Hear Ye! Hear Ye! explores a real court case. Read about it below and decide how you would rule. Then read the actual verdict and let us know whether you agree.
Douglas Jones arrived at the city commission meeting in Key West, Fla., ready to say his piece. An involved citizen, he was serving on the City of Key West Civil Service Board in 1985. As a private citizen, he often spoke out at meetings of the city commission.
When he arrived at the meeting, Jones signed up to speak on city-sponsored senior citizen discounts for garbage removal. Mayor Richard Heyman started the session at 8 p.m., televising live to the city and surrounding county. Two-and-a-half hours went by before Jones was recognized to speak. As the cameras rolled, Jones stepped to the podium and began criticizing the commission's spending. Mayor Heyman quickly cautioned Jones to stay on the topic of garbage removal.
Emotions heat up
Jones raised his voice and said, "Let me tell you something, Mister, I am on the subject. If you can't stay germane in your mind, that's your problem, not mine."
The mayor threatened to have Jones removed from the meeting if he didn't calm down. When Jones replied, "I don't think you're big enough," the mayor ordered police to take Jones out of the room.
Two city police officers took Jones to another room and handcuffed him to the wall. After the mayor told police that he didn't want Jones arrested, Jones was released.
The police cautioned Jones to stay out of the meeting, which was still going on, but as soon as the cuffs came off, Jones went straight into the hearing room. The police grabbed him again, put on the cuffs and brought Jones back into the holding room. He was charged under a local ordinance, that said it is unlawful for anyone "to disturb or interrupt any meeting of the City Commission."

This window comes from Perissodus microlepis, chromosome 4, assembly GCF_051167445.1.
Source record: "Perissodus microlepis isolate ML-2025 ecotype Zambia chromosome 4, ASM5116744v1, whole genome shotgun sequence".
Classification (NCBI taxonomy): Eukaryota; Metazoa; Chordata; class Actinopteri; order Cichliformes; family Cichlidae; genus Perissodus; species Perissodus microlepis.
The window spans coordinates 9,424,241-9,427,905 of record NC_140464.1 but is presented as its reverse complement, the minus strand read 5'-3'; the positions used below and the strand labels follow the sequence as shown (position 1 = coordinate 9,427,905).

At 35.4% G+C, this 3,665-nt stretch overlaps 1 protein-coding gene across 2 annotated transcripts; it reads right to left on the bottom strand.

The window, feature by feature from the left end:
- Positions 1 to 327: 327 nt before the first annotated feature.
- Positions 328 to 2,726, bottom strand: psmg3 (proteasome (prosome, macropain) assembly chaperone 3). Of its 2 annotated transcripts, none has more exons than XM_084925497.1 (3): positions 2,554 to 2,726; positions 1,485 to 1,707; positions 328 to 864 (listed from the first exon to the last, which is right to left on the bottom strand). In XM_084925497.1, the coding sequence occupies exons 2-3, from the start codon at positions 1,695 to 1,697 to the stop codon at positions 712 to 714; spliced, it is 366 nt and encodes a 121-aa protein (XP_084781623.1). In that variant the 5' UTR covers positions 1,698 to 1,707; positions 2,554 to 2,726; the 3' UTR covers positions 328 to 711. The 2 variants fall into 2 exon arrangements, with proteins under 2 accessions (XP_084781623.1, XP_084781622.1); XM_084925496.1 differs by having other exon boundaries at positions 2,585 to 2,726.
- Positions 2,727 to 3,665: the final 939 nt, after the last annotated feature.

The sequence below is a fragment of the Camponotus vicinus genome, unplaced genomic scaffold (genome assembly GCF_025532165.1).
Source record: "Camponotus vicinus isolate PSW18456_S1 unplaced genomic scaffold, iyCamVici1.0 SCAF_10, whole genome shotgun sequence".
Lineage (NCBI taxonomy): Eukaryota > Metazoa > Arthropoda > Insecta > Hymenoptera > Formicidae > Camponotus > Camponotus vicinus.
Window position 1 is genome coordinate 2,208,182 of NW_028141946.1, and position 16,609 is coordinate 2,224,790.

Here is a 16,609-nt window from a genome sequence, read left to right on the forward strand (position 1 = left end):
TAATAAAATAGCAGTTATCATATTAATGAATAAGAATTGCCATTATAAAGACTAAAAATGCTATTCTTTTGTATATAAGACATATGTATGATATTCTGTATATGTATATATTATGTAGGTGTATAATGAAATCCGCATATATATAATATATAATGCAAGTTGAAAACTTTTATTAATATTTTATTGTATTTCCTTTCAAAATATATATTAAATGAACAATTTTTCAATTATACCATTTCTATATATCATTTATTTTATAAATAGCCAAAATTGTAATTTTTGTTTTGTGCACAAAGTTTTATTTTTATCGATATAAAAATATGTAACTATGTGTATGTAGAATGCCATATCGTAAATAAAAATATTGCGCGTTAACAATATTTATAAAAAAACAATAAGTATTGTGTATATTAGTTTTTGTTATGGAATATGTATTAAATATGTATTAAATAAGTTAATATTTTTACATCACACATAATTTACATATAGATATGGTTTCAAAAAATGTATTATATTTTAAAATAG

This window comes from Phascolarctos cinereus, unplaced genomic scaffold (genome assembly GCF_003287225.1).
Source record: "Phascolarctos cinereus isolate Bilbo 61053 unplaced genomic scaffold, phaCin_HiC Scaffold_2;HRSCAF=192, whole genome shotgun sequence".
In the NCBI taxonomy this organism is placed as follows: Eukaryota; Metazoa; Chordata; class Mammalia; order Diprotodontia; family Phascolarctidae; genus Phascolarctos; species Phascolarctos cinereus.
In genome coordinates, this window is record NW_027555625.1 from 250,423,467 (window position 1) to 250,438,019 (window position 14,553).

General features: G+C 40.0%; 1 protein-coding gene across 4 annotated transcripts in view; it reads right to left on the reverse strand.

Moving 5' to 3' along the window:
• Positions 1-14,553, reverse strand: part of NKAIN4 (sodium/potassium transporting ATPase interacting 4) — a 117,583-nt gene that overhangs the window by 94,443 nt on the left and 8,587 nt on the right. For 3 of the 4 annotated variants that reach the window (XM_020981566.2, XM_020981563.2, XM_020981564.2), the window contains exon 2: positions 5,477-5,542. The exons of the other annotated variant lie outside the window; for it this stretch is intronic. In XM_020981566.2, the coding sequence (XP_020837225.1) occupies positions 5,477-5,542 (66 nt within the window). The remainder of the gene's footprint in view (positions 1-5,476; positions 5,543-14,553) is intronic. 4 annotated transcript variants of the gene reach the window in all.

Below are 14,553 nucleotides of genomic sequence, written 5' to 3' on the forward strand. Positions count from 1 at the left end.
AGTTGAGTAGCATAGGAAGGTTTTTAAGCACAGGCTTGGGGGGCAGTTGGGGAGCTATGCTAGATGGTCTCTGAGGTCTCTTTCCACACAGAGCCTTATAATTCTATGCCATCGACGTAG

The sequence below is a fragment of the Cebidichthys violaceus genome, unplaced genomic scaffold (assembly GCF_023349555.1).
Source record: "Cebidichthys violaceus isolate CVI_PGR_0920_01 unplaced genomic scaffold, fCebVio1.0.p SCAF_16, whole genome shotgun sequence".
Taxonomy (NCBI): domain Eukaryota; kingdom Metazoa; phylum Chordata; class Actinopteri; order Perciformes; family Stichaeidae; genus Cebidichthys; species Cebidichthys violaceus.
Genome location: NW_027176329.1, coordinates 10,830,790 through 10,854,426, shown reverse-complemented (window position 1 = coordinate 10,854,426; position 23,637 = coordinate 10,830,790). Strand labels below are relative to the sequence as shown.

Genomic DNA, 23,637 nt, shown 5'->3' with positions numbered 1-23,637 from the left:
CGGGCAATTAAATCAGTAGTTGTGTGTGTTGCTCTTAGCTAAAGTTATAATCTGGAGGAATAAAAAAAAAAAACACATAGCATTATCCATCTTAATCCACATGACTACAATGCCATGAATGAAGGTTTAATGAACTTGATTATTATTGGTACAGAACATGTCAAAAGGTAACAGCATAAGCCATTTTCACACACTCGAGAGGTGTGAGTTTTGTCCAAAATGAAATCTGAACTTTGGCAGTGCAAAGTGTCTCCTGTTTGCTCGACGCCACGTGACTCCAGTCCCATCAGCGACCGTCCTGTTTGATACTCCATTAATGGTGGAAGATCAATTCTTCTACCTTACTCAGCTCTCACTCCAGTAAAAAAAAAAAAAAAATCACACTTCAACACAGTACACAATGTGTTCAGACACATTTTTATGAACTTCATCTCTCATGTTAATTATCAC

A very public screening
Television viewers throughout the area watched and listened to the incident between Jones and the mayor. The local newspaper and radio stations reported on Jones' arrest, and the television station replayed Jones' exchange with the mayor and his arrest.
Jones sued the mayor and the city claiming that his First and 14th Amendment rights were violated by his removal from the meeting. He argued that the city ordinance that allowed for his removal should be invalidated by the court as vague and overbroad. At the trial, Jones testified that the incident and the publicity it generated had harmed his business and embarrassed his family.
The city and the mayor replied that the ordinance was constitutional and Jones' behavior warranted removal under its terms. The mayor believed that Jones might get more disruptive, or even violent. Stopping Jones from hijacking the meeting by his behavior, the mayor argued, did not violate Jones' First Amendment right to express himself.
Were Jones' rights violated? Or was his behavior just plain bad?
How would you decide? (Read the verdict.)
The U.S. District Court for the Southern District of Florida ruled in Jones' favor, finding that his First Amendment rights had been violated because he had not been allowed to express himself. He was awarded $31,500 from the city, and the same amount in punitive damages from the mayor.
But in 1989 the 11th Circuit Court of Appeals disagreed. The court reasoned that the government can regulate expressive conduct as long as that interference is justified without regard to content. "We feel that the mayor certainly had an important interest in confining Jones to the topic at hand and in preventing disruption of the meeting."
If the mayor could not "regulate irrelevant debate and disruptive behavior at a public meeting," the court held, those meetings would "drag on interminably, and deny others the opportunity to voice their opinions." Since the court found that the mayor acted reasonably in regulating the time, place and manner of Jones' speech, the ruling in favor of Jones was overturned.
Robin Gerber is a lawyer and the author of Barbie and Ruth: The Story of the World's Most Famous Doll and the Woman Who Created Her.
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